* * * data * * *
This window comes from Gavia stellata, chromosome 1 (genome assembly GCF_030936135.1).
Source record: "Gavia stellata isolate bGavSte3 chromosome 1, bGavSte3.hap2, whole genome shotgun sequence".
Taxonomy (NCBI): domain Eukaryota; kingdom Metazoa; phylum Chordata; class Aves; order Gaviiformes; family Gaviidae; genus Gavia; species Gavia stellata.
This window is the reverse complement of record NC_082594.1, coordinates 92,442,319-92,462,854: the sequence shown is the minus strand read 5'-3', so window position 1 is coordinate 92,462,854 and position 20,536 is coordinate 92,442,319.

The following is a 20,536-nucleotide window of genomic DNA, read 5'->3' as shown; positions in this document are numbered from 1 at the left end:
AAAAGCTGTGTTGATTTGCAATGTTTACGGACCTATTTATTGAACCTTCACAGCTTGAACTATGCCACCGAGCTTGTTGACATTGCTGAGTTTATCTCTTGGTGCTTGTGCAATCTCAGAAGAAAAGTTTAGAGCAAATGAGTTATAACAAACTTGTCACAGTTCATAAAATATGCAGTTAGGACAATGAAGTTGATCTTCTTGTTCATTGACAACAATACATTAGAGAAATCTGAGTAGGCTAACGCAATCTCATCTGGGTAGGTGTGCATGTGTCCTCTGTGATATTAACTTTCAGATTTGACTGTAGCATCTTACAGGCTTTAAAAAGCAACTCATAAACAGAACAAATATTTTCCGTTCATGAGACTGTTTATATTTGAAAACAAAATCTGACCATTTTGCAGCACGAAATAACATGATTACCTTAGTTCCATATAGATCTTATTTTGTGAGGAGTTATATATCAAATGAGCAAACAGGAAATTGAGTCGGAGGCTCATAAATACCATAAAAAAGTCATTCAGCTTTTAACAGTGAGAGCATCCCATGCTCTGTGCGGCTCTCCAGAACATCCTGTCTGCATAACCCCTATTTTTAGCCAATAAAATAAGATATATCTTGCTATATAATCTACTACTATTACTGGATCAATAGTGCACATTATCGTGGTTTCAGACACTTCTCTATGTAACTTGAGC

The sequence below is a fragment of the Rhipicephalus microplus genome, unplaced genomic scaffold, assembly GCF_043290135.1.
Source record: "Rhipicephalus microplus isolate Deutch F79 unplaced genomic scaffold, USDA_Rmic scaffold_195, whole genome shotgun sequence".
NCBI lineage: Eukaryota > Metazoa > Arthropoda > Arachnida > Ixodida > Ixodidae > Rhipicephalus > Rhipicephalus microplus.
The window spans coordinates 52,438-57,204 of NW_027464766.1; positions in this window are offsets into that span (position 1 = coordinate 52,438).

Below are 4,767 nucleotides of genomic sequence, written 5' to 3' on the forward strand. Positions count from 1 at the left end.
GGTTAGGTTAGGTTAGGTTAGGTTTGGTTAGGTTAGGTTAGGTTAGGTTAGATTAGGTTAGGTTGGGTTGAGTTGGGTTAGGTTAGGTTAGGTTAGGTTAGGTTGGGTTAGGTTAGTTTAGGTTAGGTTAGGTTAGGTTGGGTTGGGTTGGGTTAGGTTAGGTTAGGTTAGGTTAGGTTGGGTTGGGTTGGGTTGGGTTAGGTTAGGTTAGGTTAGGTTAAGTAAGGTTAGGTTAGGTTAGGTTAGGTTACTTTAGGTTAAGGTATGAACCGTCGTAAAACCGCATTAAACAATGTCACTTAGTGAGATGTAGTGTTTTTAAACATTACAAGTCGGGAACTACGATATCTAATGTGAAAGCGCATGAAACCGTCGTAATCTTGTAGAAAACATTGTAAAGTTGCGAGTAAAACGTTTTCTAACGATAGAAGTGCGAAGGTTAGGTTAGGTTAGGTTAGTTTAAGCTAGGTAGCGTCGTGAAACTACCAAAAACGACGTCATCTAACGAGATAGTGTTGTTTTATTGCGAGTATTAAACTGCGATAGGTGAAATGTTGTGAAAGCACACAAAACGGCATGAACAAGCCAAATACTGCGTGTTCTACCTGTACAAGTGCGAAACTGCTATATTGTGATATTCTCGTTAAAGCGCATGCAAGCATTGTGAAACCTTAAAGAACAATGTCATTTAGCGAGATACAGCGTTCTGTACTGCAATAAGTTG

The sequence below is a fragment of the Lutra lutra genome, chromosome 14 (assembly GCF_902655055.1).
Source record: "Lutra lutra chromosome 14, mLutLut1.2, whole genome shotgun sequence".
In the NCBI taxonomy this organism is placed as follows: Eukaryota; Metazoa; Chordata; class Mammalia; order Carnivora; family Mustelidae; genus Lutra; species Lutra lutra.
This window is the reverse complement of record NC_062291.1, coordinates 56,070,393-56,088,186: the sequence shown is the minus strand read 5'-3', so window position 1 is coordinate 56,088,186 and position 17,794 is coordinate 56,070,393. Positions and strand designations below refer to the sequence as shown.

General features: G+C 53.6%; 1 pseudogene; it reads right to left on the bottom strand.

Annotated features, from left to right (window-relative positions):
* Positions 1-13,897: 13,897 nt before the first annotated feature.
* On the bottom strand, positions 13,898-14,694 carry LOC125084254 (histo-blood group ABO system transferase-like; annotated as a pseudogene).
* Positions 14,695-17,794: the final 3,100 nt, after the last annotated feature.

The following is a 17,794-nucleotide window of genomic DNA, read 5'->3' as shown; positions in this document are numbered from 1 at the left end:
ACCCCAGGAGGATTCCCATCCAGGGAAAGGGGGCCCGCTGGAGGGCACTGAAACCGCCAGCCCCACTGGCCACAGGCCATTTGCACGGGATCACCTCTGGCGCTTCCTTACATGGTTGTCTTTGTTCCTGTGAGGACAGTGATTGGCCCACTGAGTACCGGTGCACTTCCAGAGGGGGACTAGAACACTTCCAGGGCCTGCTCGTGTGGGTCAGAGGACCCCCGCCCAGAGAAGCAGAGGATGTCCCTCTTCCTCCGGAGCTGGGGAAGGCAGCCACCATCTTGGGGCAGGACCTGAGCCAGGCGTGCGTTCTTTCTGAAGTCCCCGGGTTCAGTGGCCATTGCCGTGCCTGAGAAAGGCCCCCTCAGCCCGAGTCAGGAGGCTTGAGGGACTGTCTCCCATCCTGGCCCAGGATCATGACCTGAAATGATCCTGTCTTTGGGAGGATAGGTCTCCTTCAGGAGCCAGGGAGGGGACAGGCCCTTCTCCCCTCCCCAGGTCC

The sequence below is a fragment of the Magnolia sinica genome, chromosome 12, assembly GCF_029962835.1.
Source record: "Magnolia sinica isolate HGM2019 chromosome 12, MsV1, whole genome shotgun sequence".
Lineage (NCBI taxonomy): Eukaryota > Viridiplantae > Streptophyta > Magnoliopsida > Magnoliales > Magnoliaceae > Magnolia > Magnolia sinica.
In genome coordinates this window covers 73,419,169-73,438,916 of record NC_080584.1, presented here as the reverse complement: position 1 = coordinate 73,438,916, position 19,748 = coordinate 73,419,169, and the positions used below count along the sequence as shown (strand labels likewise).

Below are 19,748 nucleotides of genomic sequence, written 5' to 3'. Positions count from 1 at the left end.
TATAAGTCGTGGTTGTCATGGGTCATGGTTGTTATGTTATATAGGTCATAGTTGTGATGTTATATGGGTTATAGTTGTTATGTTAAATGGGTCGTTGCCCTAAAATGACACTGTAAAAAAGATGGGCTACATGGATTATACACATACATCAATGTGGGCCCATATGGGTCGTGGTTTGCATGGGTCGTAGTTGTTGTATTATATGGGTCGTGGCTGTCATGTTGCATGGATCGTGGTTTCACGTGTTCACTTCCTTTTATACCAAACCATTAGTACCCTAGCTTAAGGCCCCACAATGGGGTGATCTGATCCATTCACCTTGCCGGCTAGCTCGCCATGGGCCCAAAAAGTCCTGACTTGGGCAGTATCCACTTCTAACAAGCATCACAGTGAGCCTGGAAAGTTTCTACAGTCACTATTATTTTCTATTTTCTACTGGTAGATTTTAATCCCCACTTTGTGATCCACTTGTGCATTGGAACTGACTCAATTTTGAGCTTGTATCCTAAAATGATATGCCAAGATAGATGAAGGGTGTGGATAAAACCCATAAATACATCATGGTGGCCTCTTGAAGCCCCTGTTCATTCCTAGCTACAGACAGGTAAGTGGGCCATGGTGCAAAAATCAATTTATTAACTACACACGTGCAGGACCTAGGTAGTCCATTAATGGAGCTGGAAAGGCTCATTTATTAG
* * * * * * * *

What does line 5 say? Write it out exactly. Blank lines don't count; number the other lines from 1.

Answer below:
The following is a 20,536-nucleotide window of genomic DNA, read 5'->3' as shown; positions in this document are numbered from 1 at the left end: